Teachers unions in toxic political spill

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Audit finds questionable political spending

Over the past two years, the Teachers Association of Long Beach (CA) appears to have used general fund money for political expenses and may have spent at least $110,000 more on its election campaigns than union leaders had authorized, according to an audit obtained by the Press-Telegram.

The California-based audit firm Hemming Morse Inc. was hired by the statewide teachers union - the California Teachers Association - to investigate allegations of fiscal mismanagement at its Long Beach chapter.

The CTA assumed control of the Long Beach union last October amid a leadership controversy that pitted TALB President Michael Day and then-Executive Director Scott McVarish against some members of the union's board of directors seeking McVarish's ouster.

McVarish announced his resignation from TALB in February.

The audit, unsealed as part of a lawsuit, analyzed TALB finances to determine whether the union properly managed the funds earmarked for election campaigns in 2006 and 2008.

The union spent funds on behalf of school board candidates in 2006 and 2008 and on Long Beach City Councilwoman Gerrie Schipske's successful run for council two years ago. Schipske works for TALB as the union's attorney.

The audit found that:

Political expenses appeared to have been paid with money designated for the union's general operations, and not from separately maintained accounts reserved for political causes.

The amount of campaign spending appeared to have exceeded the totals approved by the union's two governing bodies.

Loans for campaign expenses were taken out by the union and repaid in ways that apparently had not been approved by union leaders.

Barbara Kerr, whom CTA placed in charge of TALB as trustee in October, said that the union has addressed the problems in the audit through new policies and procedures.

"We have taken care of all of those issues," she said.

Use of accounts questioned

TALB maintains separate accounts for union operations - its general fund - and for its political affairs. Teachers can choose not to have their dues spent on political causes.

But auditors found that TALB appeared to have used $39,629 from its nonpolitical accounts for campaign purposes, according to a copy of the audit, which was based on the firm's review of financial documents and employee interviews.

Of that total, $10,667, which had been designated for bargaining expenses, apparently was spent on political items such as postage, a banner, campaign photography, legal services and other purchases, the auditors concluded.

They concluded that the money should have been allocated to the union's separately maintained political fund.

Because union members designated specific amounts of their dues for politics, the use of TALB's financial resources for political activities "would be considered a misappropriation of funds," auditors concluded in their written findings.

Also part of the $39,629 total was a nearly $29,000 check from TALB general funds made out in August of 2006 to attorney Fredric Woocher for the payment of legal fees. An invoice from Woocher's law firm did not specify the exact purposes of the legal services that were provided, according to the auditors.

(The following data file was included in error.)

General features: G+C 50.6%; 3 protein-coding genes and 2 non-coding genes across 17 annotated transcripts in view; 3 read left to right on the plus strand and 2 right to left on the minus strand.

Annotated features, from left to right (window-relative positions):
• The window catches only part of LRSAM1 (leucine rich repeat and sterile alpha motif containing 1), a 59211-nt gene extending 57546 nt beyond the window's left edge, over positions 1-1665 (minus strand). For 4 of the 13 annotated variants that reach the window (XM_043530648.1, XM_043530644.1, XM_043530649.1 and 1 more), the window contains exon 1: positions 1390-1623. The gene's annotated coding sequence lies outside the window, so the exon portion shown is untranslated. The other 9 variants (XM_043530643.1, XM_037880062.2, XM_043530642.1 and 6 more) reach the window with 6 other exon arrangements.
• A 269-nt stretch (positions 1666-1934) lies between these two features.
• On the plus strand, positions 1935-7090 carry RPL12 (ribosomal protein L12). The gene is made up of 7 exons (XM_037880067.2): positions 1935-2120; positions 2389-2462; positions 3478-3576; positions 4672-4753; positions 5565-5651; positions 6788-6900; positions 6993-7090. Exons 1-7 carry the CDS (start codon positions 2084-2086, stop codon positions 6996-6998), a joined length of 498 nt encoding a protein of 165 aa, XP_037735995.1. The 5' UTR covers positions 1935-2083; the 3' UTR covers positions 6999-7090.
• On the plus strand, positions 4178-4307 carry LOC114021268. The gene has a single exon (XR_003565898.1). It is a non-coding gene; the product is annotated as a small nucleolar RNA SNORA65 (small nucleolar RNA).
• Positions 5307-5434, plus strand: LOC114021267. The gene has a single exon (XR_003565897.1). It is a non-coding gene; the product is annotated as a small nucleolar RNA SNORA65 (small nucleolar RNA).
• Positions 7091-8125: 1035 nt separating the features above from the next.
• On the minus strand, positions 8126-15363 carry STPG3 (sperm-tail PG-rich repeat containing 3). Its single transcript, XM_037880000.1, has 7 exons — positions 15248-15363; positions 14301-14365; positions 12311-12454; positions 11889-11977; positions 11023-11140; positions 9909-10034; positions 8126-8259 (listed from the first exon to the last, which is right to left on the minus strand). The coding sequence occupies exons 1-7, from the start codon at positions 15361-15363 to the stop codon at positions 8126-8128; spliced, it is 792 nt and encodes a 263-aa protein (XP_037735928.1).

Citing information provided by McVarish, auditors reported that the money may have been for Woocher's work defending TALB-backed school board candidates David Barton, Michael Shane Ellis and Jim Deaton in a lawsuit in 2006.

The lawsuit filed against the candidates centered on a "blueprint speech" TALB provided the candidates for their campaign in an effort "to revamp the district," auditors wrote.

TALB paid for the legal expenses in that lawsuit, the audit stated.

Woocher represented Ellis and Barton in defending them against the two lawsuits, filed by groups of registered voters, challenging the accuracy of the candidates' submitted ballot statements in 2006.

It's unclear if that is the same litigation referred to in the audit.

If Woocher's invoice was for legitimate legal expenses relating to the campaign, the money should have been allocated to the union's political accounts, auditors concluded.

Barton, Deaton, Ellis and Woocher could not be reached for comment Friday.

Union President Michael Day, who in 2006 was on the TALB board and was co-chair of the union's political action committee, said that after the audit the expenses were reviewed by CTA-affiliated experts.

Those experts concluded that some of those monies were for member communications and legal services that were legitimate general fund uses, he said.

When asked whether Woocher's legal work on behalf of candidates would be considered political spending, Day said, "I don't have that information in front of me."

Kerr said the problems were resolved.

"Members know that they have the option to be involved in political action or not," she said. "They do know that, and the problems were fixed."

But Dale McVey, a TALB board member whose lawsuit led to the unsealing of the audit, questioned Day's response, especially the legal work Woocher's firm allegedly performed for candidates.

"Obviously, general funds were used for (the political action committee), which violates the rights of the members to decide whether they wanted to participate in political activities are not," he added.

The audit, which covered the fiscal years 2006 and 2007, did not find any apparent irregular expenditures during this year's school board elections, in which TALB backed two unsuccessful candidates.

Amounts scrutinized

Auditors also raised concerns about whether the 2006 campaign spending had exceeded what was authorized by the TALB Board of Directors or the union's Representative Council, a policy-making body made up of teachers elected at school sites.